Nature is sometimes more fun in oratorio form than it is in real life, isn’t it? Having enjoyed Haydn’s Die Jahreszeiten the other day, I came home after being away for a week to find a spider in my sink the size of a silver dollar and a dead cat in my back yard.
The spider has been dispatched, but I am still thinking about what to do about the cat. If I had a shovel and an industrial-strength garbage bag, I’d hold my breath, put on the work boots and the cat would go into the bag and out for the trash collectors, which I am not is sure is entirely legal – there’s probably a ‘no carcass’ proviso in the municipal trash collection rules – but it’s not as if anyone’s going to look in the bag. (Or I guess I could bury it? But that would still require a shovel.)
I am leaning toward doing nothing and hoping it goes away. I don’t really use the back yard much anyway, and the cat is positioned such that I can’t see it from any of the windows unless I lean out.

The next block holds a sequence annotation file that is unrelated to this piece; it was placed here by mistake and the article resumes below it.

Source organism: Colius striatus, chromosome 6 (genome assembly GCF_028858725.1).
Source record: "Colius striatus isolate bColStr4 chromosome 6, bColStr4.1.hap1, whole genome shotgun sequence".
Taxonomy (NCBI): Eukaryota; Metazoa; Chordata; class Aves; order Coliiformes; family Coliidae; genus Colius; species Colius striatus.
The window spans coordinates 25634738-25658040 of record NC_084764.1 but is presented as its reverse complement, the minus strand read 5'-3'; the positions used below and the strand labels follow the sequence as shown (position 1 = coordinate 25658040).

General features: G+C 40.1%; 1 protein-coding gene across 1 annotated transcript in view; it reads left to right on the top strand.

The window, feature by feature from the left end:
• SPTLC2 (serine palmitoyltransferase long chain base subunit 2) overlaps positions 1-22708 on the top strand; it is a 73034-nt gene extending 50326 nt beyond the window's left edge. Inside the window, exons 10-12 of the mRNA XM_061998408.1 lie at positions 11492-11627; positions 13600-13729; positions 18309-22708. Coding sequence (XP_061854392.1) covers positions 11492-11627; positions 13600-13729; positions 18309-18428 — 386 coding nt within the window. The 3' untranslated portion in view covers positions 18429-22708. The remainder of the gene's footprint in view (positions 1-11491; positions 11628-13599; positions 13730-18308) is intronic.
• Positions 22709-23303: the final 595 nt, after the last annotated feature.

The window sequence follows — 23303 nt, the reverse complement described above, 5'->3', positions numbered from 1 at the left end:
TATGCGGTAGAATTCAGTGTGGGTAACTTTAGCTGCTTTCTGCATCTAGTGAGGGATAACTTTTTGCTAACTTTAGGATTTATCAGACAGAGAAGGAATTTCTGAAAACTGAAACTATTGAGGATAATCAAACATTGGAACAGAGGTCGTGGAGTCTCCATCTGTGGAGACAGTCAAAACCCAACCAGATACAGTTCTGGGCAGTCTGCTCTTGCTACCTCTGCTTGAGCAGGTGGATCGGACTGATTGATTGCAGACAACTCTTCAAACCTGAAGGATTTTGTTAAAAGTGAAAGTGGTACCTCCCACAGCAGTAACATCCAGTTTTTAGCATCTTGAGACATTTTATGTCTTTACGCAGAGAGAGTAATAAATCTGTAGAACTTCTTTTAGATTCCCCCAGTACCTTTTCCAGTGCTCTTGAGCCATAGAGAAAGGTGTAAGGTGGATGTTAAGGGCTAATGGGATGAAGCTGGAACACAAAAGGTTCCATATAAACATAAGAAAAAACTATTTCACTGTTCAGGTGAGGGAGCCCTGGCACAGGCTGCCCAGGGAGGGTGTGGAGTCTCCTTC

To that end, I have been amusing myself listening to Renée Fleming singing Schubert songs. (It’s an album entitled simply Schubert Lieder, with Christoph Eschenbach on the piano; it was recorded in 1997.) The last time I listened to most of these it was via much older recordings by Elisabeth Schwarzkopf. In some cases, e.g. “Heidenröslein”, I prefer Schwarzkopf’s interpretation, which for that particular song is a little more mellow and restrained – but Fleming is not to be missed either. I haven’t listened to the whole recording yet, but I have a feeling there will be more to say about this.